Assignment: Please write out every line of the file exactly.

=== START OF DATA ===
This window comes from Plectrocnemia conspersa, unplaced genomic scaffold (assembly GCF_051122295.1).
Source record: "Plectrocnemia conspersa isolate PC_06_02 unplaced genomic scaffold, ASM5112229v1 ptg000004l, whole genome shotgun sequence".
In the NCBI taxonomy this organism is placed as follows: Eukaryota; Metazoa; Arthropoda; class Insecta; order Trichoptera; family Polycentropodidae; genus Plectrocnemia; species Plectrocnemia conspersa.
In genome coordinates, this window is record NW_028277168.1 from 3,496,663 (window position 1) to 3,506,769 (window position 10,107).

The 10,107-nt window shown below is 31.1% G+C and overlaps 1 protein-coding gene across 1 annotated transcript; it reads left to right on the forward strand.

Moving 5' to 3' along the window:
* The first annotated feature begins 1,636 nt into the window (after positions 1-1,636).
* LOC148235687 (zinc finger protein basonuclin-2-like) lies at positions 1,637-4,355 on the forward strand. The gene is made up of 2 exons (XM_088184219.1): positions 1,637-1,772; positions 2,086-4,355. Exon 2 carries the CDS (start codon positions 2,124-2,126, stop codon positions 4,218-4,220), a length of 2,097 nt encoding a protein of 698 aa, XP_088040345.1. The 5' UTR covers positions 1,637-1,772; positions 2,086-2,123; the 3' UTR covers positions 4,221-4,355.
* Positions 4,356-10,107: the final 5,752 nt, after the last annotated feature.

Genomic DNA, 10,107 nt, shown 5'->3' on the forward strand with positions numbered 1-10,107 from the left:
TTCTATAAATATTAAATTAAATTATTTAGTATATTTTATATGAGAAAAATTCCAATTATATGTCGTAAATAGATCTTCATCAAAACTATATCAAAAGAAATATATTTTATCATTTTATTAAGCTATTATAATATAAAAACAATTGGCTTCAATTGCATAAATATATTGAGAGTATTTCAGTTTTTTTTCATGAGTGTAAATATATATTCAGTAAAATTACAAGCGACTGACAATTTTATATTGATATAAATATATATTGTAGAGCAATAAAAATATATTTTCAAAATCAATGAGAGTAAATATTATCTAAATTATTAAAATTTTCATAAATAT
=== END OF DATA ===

This window comes from Plectrocnemia conspersa, unplaced genomic scaffold (assembly GCF_051122295.1).
Source record: "Plectrocnemia conspersa isolate PC_06_02 unplaced genomic scaffold, ASM5112229v1 ptg000004l, whole genome shotgun sequence".
In the NCBI taxonomy this organism is placed as follows: Eukaryota; Metazoa; Arthropoda; class Insecta; order Trichoptera; family Polycentropodidae; genus Plectrocnemia; species Plectrocnemia conspersa.
In genome coordinates, this window is record NW_028277168.1 from 3,496,663 (window position 1) to 3,506,769 (window position 10,107).

The 10,107-nt window shown below is 31.1% G+C and overlaps 1 protein-coding gene across 1 annotated transcript; it reads left to right on the forward strand.

Moving 5' to 3' along the window:
* The first annotated feature begins 1,636 nt into the window (after positions 1-1,636).
* LOC148235687 (zinc finger protein basonuclin-2-like) lies at positions 1,637-4,355 on the forward strand. The gene is made up of 2 exons (XM_088184219.1): positions 1,637-1,772; positions 2,086-4,355. Exon 2 carries the CDS (start codon positions 2,124-2,126, stop codon positions 4,218-4,220), a length of 2,097 nt encoding a protein of 698 aa, XP_088040345.1. The 5' UTR covers positions 1,637-1,772; positions 2,086-2,123; the 3' UTR covers positions 4,221-4,355.
* Positions 4,356-10,107: the final 5,752 nt, after the last annotated feature.

Genomic DNA, 10,107 nt, shown 5'->3' on the forward strand with positions numbered 1-10,107 from the left:
TTCTATAAATATTAAATTAAATTATTTAGTATATTTTATATGAGAAAAATTCCAATTATATGTCGTAAATAGATCTTCATCAAAACTATATCAAAAGAAATATATTTTATCATTTTATTAAGCTATTATAATATAAAAACAATTGGCTTCAATTGCATAAATATATTGAGAGTATTTCAGTTTTTTTTCATGAGTGTAAATATATATTCAGTAAAATTACAAGCGACTGACAATTTTATATTGATATAAATATATATTGTAGAGCAATAAAAATATATTTTCAAAATCAATGAGAGTAAATATTATCTAAATTATTAAAATTTTCATAAATAT